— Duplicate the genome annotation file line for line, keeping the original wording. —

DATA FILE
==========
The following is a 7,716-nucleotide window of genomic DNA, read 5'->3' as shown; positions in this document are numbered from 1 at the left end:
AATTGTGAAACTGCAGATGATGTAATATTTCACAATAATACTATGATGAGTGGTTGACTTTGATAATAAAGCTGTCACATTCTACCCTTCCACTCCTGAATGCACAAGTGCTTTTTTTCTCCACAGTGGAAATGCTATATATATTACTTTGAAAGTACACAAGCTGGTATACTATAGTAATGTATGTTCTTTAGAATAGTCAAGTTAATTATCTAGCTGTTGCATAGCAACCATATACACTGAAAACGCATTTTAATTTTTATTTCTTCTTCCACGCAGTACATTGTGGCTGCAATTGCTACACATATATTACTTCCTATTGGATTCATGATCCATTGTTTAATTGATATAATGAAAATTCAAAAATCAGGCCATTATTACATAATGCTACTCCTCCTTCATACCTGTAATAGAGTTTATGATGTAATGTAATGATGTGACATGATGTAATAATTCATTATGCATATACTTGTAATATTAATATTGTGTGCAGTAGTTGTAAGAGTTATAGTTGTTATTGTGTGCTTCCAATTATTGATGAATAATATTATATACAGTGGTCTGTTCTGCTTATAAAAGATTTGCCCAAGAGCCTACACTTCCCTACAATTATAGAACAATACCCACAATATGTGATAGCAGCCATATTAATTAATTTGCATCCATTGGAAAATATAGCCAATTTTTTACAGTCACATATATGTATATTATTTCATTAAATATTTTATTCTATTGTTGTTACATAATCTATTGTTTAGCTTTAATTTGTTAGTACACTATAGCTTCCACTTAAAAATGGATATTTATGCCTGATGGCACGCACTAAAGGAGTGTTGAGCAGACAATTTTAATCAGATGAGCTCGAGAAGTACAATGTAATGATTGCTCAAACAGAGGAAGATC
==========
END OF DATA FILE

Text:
The following is a 7,716-nucleotide window of genomic DNA, read 5'->3' as shown; positions in this document are numbered from 1 at the left end:
AATTGTGAAACTGCAGATGATGTAATATTTCACAATAATACTATGATGAGTGGTTGACTTTGATAATAAAGCTGTCACATTCTACCCTTCCACTCCTGAATGCACAAGTGCTTTTTTTCTCCACAGTGGAAATGCTATATATATTACTTTGAAAGTACACAAGCTGGTATACTATAGTAATGTATGTTCTTTAGAATAGTCAAGTTAATTATCTAGCTGTTGCATAGCAACCATATACACTGAAAACGCATTTTAATTTTTATTTCTTCTTCCACGCAGTACATTGTGGCTGCAATTGCTACACATATATTACTTCCTATTGGATTCATGATCCATTGTTTAATTGATATAATGAAAATTCAAAAATCAGGCCATTATTACATAATGCTACTCCTCCTTCATACCTGTAATAGAGTTTATGATGTAATGTAATGATGTGACATGATGTAATAATTCATTATGCATATACTTGTAATATTAATATTGTGTGCAGTAGTTGTAAGAGTTATAGTTGTTATTGTGTGCTTCCAATTATTGATGAATAATATTATATACAGTGGTCTGTTCTGCTTATAAAAGATTTGCCCAAGAGCCTACACTTCCCTACAATTATAGAACAATACCCACAATATGTGATAGCAGCCATATTAATTAATTTGCATCCATTGGAAAATATAGCCAATTTTTTACAGTCACATATATGTATATTATTTCATTAAATATTTTATTCTATTGTTGTTACATAATCTATTGTTTAGCTTTAATTTGTTAGTACACTATAGCTTCCACTTAAAAATGGATATTTATGCCTGATGGCACGCACTAAAGGAGTGTTGAGCAGACAATTTTAATCAGATGAGCTCGAGAAGTACAATGTAATGATTGCTCAAACAGAGGAAGATC